Election paves the way for him to replace Shinzo Abe as the country’s next prime minister on Wednesday.
Japan’s governing party members have elected Yoshihide Suga as its new leader, making him all but certain to become the country’s next prime minister.
Given the Liberal Democratic Party’s (LDP) legislative majority, the current chief cabinet secretary is expected to handily win a parliamentary vote on Wednesday and succeed Shinzo Abe, who is stepping down as prime minister for health reasons.
In an address to his party after his election win on Monday, Suga repeated his pledge to continue Abe’s policies when he becomes Japan’s 63rd prime minister.
“We can’t afford to have a political vacuum,” the 71-year-old said, citing the need to tackle the coronavirus pandemic.
“In order to overcome the crisis and give the Japanese people a sense of relief, we need to succeed in what Prime Minister Abe has been implementing,” added Suga. “This is my mission.”
Suga is widely expected to stay the policy course set out by his predecessor, maintaining Abe’s economic strategy – a range of pro-growth stimulus policies known as “Abenomics”.
“Suga will carry on the vision Abe is handing over to him,” said Takashi Ryuzaki, a political analyst and former journalist, told Reuters news agency. “So there is no need for Suga to have his own vision.”
For the past eight years, Suga has been the public face of the Abe administration as the government’s top spokesman but kept a relatively low profile.
He became better known to the public last year when he was the one to unveil the name of the new imperial era, Reiwa, a celebratory moment that marked the ascension of the new emperor and went viral, earning him the nickname “Uncle Reiwa”.
Behind the scenes, associates and analysts say Suga has been instrumental in shifting elements of decision-making from Japan’s sprawling bureaucracy to the prime minister office and taming factional rivalries within the LDP.
In contrast to Abe, the scion of a political dynasty in Japan who staked his career on constitutional reform, Suga began his political career an outsider and steadily rose through the ranks in local politics.
“I was born as the oldest son of a farmer in Akita [prefecture],” Suga told party members.
“Without any knowledge or blood ties, I launched into the world of politics, starting from zero – and have been able to become leader of the LDP, with all its traditions and history.”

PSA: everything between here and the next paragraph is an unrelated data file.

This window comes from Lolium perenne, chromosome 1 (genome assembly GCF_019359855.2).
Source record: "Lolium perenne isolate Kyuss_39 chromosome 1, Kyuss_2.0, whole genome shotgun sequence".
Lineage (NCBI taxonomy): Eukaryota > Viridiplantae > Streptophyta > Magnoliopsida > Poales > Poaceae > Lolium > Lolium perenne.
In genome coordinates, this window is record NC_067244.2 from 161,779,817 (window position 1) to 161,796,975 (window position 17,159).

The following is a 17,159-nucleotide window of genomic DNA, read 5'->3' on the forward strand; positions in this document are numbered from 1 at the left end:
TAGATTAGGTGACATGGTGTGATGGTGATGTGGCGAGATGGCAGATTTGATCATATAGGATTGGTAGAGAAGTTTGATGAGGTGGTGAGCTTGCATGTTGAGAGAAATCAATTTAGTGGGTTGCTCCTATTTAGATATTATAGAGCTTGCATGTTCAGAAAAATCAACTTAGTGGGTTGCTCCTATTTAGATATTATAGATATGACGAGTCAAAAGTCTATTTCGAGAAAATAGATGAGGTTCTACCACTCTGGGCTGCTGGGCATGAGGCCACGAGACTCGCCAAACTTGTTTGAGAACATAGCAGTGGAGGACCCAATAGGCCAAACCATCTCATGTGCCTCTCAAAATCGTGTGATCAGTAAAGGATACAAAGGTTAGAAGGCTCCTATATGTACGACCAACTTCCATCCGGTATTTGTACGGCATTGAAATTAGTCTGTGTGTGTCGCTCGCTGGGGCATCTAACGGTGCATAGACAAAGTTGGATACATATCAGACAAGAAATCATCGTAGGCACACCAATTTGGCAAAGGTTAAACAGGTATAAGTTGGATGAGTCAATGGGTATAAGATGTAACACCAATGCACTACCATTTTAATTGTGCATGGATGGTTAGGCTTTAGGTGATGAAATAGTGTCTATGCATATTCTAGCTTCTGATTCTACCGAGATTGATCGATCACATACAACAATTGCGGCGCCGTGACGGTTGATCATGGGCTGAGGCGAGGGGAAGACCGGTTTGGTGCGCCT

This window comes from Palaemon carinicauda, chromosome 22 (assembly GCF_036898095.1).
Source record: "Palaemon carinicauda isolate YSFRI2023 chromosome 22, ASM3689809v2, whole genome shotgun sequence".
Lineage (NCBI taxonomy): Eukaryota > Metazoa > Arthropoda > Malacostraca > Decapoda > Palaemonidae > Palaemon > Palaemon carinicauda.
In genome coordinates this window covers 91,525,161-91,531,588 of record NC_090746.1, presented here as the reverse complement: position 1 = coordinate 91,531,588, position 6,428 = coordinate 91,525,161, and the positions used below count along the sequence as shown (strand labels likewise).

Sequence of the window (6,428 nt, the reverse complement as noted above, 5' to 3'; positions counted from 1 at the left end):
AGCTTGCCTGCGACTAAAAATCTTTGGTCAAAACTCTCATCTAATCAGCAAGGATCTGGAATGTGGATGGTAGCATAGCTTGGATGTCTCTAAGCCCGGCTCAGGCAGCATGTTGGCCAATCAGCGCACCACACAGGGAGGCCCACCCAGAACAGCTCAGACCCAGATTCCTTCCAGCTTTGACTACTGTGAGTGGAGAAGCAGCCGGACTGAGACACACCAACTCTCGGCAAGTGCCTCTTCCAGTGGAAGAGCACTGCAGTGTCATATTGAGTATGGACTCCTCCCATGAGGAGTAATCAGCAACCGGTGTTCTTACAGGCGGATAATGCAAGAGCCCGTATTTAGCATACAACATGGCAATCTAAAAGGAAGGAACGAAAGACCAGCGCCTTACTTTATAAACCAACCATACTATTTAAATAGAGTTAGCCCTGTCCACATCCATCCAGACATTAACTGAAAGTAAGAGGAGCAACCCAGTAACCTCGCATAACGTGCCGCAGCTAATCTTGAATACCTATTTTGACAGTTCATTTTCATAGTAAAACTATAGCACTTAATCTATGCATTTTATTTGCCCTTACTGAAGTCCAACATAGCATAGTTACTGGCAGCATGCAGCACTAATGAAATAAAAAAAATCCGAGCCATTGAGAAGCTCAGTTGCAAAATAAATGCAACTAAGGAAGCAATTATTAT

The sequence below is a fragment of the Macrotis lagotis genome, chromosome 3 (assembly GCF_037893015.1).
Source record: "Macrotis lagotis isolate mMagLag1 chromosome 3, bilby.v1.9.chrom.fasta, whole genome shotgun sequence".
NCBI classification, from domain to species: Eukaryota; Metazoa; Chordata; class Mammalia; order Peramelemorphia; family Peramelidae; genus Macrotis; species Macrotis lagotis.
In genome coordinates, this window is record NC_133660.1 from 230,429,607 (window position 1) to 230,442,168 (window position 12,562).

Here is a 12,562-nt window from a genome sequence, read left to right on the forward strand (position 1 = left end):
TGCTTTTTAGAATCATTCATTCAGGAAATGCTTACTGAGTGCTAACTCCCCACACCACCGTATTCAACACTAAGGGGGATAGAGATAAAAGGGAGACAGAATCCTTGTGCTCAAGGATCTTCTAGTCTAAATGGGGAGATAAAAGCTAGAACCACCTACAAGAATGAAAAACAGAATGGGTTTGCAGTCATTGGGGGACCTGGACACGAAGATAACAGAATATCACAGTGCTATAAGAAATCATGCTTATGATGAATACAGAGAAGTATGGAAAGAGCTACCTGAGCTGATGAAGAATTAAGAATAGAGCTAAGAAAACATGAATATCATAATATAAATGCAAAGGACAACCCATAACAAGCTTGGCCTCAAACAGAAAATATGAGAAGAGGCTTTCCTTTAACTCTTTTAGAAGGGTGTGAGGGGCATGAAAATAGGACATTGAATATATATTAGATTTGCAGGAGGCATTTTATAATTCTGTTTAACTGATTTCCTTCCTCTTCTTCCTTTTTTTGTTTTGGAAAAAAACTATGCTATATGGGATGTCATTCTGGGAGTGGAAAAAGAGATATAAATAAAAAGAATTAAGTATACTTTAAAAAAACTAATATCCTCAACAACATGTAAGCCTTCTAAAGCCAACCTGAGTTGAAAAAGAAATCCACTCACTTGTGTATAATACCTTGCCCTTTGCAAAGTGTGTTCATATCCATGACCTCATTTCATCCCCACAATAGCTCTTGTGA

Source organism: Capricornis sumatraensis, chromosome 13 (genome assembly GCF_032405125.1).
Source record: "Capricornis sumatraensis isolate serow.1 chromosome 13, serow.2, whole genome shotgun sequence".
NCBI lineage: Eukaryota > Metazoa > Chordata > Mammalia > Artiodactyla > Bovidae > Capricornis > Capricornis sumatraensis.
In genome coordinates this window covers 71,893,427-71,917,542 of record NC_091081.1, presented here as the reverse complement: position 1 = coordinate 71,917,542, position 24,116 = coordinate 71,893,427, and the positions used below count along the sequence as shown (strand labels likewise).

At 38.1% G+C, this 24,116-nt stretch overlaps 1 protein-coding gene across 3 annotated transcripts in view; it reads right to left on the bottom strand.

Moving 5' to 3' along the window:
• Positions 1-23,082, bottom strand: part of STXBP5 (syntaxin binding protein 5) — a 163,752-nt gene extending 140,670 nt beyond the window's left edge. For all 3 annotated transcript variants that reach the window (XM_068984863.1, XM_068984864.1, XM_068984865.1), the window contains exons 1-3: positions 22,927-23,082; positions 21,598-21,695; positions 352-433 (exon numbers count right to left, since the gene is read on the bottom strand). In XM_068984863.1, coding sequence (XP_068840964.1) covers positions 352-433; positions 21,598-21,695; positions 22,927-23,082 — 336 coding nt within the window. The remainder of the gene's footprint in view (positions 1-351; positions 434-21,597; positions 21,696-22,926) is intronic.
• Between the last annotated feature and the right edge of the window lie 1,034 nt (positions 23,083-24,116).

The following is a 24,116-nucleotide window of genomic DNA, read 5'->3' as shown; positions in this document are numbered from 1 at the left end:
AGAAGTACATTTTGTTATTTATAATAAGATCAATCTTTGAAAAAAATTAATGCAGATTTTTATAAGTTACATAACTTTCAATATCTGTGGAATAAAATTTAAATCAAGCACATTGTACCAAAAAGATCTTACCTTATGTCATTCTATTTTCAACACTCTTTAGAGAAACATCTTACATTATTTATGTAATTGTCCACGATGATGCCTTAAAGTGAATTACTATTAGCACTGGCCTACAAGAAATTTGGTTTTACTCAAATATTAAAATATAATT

When he announced his bid last week, Suga also spoke about growing up in a farming community.
“He was very quiet,” said Hiroshi Kawai, a former high school classmate who still lives in Suga’s hometown of Yuzawa and works as a local tour guide. “He was someone you wouldn’t notice if he was there or not.”
Suga left town soon after finishing high school and worked in a cardboard factory in Tokyo to save money for university.
After graduation, he worked as a secretary for a prominent national lawmaker from Yokohama, home to Japan’s busiest port.
During his time in local politics, Suga pushed an ambitious project to redevelop Yokohama’s waterfront, according to Isao Mori, an author who published Suga’s biography in 2016.
In the eight years he spent in the city assembly, Suga rose to be known as Yokohama’s “shadow mayor”, Mori said.
Known for his relentless work ethic, Suga has said he begins most days at 5am, checking the news before doing 100 sit-ups and taking a 40-minute walk.
Daisuke Yusa first met Suga in 2004 when he was working as a salesman for a garbage company. Suga soon recruited him to work as his secretary.
“He used to say, think of yourself as an actor on a stage and think objectively about what position you’re in now,” Yusa said when asked about perceptions that Suga is more of a lieutenant than a leader.
‘He doesn’t try to stand out’
Yusa, now a local politician, said Suga always emphasised the importance of doing one’s best no matter what the job.
“I think he’s been able to remain in such a position without school ties or political faction because he doesn’t try to stand out,” he said.
Under Abe’s first administration in 2006, Suga headed the internal affairs ministry, where he introduced a hometown tax programme, offering tax deductions for those who donate money to local municipalities.
Matsushige Ono, who served as a vice minister under Suga, said the programme met fierce resistance from some bureaucrats, who opposed introducing a tax scheme without precedent.
“He continued to make his case because he saw how this would help rural communities,” Ono said.
When Abe regained the premiership at the end of 2012, he again tapped Suga.
In 2016, facing an ever-stronger yen, Suga created a framework for joint Bank of Japan, finance ministry and banking regulator meetings to signal Tokyo’s alarm to investors.
Officials had wanted to create such a framework for years, but friction between ministries prevented it from being implemented.
Mitsumaru Kumagai, chief economist at the Daiwa Institute of Research who is in frequent contact with Suga, said the new LDP leader has been particularly adept at navigating Japan’s complex bureaucracy.
“He is aware of who and where the key person is in any ministry and he understands how to move organisations by instructing that person,” Kumagai said.
This year, support for the administration went into freefall as the coronavirus pandemic battered an already slowing economy.
When Abe’s health began to visibly falter, speculation grew over Suga’s ambitions. And when Abe announced his resignation, Suga stood ready to fill his shoes.